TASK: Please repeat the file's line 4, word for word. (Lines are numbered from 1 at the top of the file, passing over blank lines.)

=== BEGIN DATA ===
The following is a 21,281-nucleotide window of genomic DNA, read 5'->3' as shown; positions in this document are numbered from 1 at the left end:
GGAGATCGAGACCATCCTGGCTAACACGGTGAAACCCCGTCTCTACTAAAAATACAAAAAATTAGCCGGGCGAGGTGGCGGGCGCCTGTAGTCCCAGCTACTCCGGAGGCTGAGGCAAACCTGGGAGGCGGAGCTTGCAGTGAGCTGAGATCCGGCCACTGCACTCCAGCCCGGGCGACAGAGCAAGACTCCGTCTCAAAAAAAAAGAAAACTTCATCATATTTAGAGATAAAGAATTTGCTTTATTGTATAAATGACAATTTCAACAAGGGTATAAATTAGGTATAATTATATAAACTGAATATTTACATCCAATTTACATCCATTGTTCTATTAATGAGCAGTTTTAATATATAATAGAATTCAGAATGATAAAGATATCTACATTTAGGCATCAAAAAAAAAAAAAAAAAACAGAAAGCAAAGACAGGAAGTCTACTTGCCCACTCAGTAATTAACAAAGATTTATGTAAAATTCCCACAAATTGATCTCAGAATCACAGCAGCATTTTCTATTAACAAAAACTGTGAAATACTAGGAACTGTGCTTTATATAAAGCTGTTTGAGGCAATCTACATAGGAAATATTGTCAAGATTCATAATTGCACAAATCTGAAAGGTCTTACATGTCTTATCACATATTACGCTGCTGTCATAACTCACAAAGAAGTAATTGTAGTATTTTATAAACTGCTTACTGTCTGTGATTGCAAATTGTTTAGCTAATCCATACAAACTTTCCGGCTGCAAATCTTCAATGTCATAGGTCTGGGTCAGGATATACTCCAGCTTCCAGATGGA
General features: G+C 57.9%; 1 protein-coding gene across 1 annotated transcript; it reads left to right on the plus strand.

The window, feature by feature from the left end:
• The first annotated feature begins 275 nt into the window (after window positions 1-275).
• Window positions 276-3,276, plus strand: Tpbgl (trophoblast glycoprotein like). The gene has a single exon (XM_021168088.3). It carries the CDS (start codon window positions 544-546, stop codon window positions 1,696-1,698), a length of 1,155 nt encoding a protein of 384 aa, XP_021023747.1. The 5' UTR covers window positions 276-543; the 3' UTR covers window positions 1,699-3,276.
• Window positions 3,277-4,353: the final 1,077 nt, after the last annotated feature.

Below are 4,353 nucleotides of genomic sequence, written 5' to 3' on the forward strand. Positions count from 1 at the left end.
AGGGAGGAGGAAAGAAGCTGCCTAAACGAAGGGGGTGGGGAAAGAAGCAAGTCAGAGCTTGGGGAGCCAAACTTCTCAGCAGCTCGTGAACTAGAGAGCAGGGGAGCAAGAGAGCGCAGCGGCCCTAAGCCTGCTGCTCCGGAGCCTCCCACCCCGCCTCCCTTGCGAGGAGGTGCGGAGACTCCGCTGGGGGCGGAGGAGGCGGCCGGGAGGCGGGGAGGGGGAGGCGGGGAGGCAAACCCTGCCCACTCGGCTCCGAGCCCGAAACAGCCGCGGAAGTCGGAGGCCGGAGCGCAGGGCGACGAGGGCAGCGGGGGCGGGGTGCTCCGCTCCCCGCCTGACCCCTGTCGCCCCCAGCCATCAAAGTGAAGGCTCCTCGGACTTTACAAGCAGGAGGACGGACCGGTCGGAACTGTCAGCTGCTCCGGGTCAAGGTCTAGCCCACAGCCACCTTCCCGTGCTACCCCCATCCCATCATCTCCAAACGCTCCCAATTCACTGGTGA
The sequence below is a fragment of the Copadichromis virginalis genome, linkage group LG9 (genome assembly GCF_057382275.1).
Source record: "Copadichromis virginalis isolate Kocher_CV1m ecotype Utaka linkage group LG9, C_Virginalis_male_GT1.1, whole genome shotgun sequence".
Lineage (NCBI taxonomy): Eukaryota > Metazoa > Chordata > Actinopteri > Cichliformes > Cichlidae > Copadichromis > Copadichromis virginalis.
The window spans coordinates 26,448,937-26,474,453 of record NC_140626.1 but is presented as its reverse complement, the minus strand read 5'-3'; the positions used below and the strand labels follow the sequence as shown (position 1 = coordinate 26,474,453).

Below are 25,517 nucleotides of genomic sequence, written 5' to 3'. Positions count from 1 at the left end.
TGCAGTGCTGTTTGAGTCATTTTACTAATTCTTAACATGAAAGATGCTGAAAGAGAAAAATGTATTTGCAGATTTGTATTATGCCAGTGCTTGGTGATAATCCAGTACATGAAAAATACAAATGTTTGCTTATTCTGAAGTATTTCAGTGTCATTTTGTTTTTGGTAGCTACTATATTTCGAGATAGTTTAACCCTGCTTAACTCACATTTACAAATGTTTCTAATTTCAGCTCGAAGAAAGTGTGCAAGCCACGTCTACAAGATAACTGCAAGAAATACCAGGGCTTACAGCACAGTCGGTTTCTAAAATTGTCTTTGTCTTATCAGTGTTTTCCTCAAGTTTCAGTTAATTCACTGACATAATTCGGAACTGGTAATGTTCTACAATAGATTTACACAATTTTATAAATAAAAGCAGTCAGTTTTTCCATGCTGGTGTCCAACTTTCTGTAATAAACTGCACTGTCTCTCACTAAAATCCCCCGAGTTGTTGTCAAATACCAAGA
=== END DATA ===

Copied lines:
The window, feature by feature from the left end: